Mile 9.75: Still trailing The Cow slightly. A team of runners is sponsored by America’s Beef Council or something. The team has a fan along the route that has a sign that said, “Powered by BEEF!!” The Cow saw it and was not amused.
Mile 10: Just a 5k to go. Right patellar tendon is getting tight. I am tired. The Hill took more out of me than I expected. My form has declined. We split off from the marathoners and ultramarathoners here and turn west toward Will Rogers and the finish line. I down my final gel and press on.
Mile 11: My phone says I crossed 11 miles about 2-3 minutes ago, but the 11-mile sign and timing mat are here. Hmm. Something is off. But I’m too tired to think about it. After this, I’m in uncharted waters. I’ve never run more than 11 miles before. My right knee hurts, and now my left knee is getting tight. Not unexpected, but not good, either. Two miles left. Come on, Box.
Mile 12: I’m on a very, very, very long bridge. The longest bridge in the world. My phone still says I’m right at my goal pace but starting to creep above it. I give up on the walk breaks to drive my average pace back down. I don’t want to leave anything on the course. By this point I know I’ll finish, so I focus on trying to finish under 9:00/mile rather than trying to save my legs for the end. This is the end. I get passed by The Cow.
Mile 12.85: According to my phone, at my pace, I should be finishing right now. But the finish line isn’t here. My phone has led me astray. Oh well. Just power through. I am exhausted. My legs barely have any strength left. Both knees hurt, and the pain alters my stride. Don’t walk, don’t walk, don’t walk…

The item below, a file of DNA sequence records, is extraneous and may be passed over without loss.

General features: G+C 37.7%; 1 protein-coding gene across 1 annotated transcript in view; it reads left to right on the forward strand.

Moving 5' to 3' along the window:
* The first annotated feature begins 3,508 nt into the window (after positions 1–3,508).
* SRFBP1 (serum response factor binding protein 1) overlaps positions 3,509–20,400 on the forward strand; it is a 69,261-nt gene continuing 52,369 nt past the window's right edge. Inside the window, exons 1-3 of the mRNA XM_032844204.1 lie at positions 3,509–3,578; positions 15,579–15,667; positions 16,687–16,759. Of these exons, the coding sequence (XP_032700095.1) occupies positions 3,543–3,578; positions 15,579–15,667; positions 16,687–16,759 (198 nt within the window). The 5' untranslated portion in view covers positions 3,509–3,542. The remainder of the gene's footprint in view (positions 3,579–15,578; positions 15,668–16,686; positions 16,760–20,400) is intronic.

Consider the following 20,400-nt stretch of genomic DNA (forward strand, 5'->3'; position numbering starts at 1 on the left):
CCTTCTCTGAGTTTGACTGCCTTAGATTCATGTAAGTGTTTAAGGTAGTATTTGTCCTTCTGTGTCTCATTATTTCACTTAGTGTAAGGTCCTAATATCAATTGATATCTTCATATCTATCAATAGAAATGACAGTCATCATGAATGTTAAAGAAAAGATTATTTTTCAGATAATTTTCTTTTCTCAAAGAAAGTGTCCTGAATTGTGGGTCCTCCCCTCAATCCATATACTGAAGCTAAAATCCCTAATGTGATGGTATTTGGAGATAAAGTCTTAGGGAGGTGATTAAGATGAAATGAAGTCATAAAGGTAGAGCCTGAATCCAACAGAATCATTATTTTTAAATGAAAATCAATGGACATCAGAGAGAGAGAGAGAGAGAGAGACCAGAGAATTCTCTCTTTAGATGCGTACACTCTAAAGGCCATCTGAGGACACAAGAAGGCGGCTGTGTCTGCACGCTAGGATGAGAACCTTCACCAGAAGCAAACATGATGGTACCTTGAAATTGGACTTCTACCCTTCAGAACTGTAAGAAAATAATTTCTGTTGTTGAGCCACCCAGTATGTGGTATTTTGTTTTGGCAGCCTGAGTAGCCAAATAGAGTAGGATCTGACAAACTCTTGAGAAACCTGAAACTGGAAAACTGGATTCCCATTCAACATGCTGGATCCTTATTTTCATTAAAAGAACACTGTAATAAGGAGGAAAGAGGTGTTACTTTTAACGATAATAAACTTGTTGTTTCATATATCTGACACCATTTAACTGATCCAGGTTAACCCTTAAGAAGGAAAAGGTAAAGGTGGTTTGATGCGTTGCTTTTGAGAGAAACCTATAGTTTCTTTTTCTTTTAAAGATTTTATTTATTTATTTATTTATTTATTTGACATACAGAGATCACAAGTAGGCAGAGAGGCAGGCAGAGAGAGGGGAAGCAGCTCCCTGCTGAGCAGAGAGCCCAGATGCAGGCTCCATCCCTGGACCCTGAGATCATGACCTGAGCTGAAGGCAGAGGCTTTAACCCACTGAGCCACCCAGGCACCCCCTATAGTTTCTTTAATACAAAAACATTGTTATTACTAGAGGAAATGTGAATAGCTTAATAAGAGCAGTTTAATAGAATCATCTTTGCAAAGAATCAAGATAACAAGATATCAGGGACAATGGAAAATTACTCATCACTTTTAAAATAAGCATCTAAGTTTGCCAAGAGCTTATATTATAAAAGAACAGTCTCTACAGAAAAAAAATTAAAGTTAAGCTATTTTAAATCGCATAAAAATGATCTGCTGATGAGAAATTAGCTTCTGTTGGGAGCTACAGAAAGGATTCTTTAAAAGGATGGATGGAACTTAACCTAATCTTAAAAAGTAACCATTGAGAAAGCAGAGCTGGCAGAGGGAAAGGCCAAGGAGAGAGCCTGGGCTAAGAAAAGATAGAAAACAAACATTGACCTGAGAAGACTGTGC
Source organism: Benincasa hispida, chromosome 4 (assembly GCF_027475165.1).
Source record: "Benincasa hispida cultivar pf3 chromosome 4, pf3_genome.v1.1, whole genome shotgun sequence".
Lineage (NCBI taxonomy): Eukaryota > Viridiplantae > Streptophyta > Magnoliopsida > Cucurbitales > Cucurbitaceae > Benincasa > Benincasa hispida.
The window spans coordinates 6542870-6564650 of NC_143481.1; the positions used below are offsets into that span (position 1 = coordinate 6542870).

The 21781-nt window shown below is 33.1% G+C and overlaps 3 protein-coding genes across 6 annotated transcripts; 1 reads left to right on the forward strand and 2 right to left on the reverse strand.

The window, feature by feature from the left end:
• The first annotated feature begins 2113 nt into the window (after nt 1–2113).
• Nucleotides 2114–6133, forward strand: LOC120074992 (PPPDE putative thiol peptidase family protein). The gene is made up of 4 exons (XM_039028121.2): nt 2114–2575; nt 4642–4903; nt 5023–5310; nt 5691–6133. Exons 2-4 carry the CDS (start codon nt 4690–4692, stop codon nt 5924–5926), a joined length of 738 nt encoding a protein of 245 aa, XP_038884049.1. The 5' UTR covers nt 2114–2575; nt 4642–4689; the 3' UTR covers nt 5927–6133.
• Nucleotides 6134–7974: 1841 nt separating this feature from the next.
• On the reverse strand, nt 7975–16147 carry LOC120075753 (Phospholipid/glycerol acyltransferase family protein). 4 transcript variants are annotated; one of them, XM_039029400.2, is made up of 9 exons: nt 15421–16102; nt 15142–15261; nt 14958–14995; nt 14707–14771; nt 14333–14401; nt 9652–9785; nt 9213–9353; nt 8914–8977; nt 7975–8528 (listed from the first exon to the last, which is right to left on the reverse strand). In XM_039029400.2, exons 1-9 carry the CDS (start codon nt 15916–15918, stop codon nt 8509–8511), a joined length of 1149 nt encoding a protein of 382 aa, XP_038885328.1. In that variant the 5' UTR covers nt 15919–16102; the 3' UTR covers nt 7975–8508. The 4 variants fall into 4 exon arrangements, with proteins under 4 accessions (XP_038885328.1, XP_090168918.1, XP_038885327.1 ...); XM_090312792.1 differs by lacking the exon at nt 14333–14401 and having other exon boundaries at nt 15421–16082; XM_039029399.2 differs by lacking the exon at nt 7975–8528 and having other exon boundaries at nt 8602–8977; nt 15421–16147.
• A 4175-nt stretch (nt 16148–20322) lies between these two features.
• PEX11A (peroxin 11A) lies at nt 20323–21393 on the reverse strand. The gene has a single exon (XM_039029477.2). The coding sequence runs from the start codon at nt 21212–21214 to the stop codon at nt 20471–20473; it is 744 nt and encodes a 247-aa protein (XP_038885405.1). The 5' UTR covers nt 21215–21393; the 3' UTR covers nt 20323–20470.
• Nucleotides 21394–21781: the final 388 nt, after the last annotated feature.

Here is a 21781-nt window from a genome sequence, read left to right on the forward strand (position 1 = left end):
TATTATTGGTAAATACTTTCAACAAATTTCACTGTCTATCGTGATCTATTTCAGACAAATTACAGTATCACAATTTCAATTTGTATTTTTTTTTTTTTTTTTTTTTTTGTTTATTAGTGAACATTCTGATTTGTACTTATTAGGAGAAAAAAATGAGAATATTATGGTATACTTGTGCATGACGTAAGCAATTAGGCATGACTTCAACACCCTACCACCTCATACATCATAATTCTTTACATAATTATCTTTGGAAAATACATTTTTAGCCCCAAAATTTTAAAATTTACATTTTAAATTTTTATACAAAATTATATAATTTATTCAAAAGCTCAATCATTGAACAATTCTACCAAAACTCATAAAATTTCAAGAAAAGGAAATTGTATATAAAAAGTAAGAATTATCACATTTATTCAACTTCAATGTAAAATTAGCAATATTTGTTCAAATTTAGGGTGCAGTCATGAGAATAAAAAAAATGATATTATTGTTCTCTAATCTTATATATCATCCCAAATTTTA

Finish: I DID IT. I cross the line, raise my hands, and let out a primal triumphant scream that probably scared some poor little kid in the crowd. I DID IT. An asthmatic with IT band syndrome, who at one point wasn’t sure he would ever be able to run again, ran 13.1 miles. Finish time: 2:00:55 officially. A junior high girl puts a finisher’s medal around my neck. I limp toward an open area to rest and stretch and get a guy to take my picture.
Aftermath: I limp into the exhibit hall to pick up my finisher’s t-shirt and some grub. It’s a nice spread – hot soup, bananas, bagels, yogurt, crackers, and best of all, Blue Bell ice cream. I run into my triathlon buddy Chris from work, the one who introduced me to e-Gel and recommended training for hills. I finally sit down for a few minutes and see the Likes and positive comments that people are sending me. I am a mix of emotions – joy at having finished, satisfaction, relief, a touch of disappointment because it’s over and I’m not registered for anything else right now, concern that my knees are still hurting instead of immediately improving after I stop running, pride, camaraderie, gratitude, wonder.
I drive home, assure my mother that I had indeed survived, take a shower for the sake of all around me, and head to Braum’s. My phone said I’d burned about 1700 calories with that run, so I figure I’d earned a celebratory cheeseburger in my blue finisher’s shirt. I sit alone, quietly enjoying my meal. A guy sits alone a few booths down from me. After a few minutes, he looks at my shirt and says, “Did you run today?”
“Yes, I did,” I replied.